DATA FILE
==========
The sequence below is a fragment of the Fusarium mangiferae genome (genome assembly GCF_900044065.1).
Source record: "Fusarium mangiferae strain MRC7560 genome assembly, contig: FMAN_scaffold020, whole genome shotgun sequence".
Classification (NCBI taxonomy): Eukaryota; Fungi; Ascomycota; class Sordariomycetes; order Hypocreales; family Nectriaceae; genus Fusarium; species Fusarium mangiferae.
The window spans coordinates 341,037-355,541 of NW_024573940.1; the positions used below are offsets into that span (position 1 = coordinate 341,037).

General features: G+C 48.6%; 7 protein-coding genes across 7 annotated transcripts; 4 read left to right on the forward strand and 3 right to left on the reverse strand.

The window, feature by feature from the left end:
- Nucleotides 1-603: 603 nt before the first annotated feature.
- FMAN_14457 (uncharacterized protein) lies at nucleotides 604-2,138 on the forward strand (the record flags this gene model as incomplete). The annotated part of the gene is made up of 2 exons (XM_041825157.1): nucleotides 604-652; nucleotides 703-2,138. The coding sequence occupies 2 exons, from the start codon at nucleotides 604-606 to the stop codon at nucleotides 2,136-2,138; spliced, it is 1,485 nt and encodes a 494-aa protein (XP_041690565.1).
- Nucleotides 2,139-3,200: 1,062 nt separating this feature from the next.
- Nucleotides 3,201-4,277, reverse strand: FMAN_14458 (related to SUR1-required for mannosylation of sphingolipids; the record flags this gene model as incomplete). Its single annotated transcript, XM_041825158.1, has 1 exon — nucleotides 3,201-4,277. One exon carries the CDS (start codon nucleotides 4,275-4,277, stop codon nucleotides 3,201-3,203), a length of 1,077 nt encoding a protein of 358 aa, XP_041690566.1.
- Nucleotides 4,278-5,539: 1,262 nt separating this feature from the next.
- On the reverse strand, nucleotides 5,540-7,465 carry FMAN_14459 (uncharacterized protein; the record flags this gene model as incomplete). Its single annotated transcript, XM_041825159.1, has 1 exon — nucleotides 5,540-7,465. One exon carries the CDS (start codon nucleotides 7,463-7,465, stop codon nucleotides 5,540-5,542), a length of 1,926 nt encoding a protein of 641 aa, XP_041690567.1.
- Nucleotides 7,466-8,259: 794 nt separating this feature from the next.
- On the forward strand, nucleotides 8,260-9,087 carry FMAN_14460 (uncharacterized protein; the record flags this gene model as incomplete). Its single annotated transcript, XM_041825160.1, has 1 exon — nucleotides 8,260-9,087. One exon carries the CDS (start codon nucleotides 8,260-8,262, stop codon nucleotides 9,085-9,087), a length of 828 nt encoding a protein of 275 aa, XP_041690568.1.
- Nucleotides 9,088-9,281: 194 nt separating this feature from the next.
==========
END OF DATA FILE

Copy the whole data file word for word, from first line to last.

The sequence below is a fragment of the Fusarium mangiferae genome (genome assembly GCF_900044065.1).
Source record: "Fusarium mangiferae strain MRC7560 genome assembly, contig: FMAN_scaffold020, whole genome shotgun sequence".
Classification (NCBI taxonomy): Eukaryota; Fungi; Ascomycota; class Sordariomycetes; order Hypocreales; family Nectriaceae; genus Fusarium; species Fusarium mangiferae.
The window spans coordinates 341,037-355,541 of NW_024573940.1; the positions used below are offsets into that span (position 1 = coordinate 341,037).

General features: G+C 48.6%; 7 protein-coding genes across 7 annotated transcripts; 4 read left to right on the forward strand and 3 right to left on the reverse strand.

The window, feature by feature from the left end:
- Nucleotides 1-603: 603 nt before the first annotated feature.
- FMAN_14457 (uncharacterized protein) lies at nucleotides 604-2,138 on the forward strand (the record flags this gene model as incomplete). The annotated part of the gene is made up of 2 exons (XM_041825157.1): nucleotides 604-652; nucleotides 703-2,138. The coding sequence occupies 2 exons, from the start codon at nucleotides 604-606 to the stop codon at nucleotides 2,136-2,138; spliced, it is 1,485 nt and encodes a 494-aa protein (XP_041690565.1).
- Nucleotides 2,139-3,200: 1,062 nt separating this feature from the next.
- Nucleotides 3,201-4,277, reverse strand: FMAN_14458 (related to SUR1-required for mannosylation of sphingolipids; the record flags this gene model as incomplete). Its single annotated transcript, XM_041825158.1, has 1 exon — nucleotides 3,201-4,277. One exon carries the CDS (start codon nucleotides 4,275-4,277, stop codon nucleotides 3,201-3,203), a length of 1,077 nt encoding a protein of 358 aa, XP_041690566.1.
- Nucleotides 4,278-5,539: 1,262 nt separating this feature from the next.
- On the reverse strand, nucleotides 5,540-7,465 carry FMAN_14459 (uncharacterized protein; the record flags this gene model as incomplete). Its single annotated transcript, XM_041825159.1, has 1 exon — nucleotides 5,540-7,465. One exon carries the CDS (start codon nucleotides 7,463-7,465, stop codon nucleotides 5,540-5,542), a length of 1,926 nt encoding a protein of 641 aa, XP_041690567.1.
- Nucleotides 7,466-8,259: 794 nt separating this feature from the next.
- On the forward strand, nucleotides 8,260-9,087 carry FMAN_14460 (uncharacterized protein; the record flags this gene model as incomplete). Its single annotated transcript, XM_041825160.1, has 1 exon — nucleotides 8,260-9,087. One exon carries the CDS (start codon nucleotides 8,260-8,262, stop codon nucleotides 9,085-9,087), a length of 828 nt encoding a protein of 275 aa, XP_041690568.1.
- Nucleotides 9,088-9,281: 194 nt separating this feature from the next.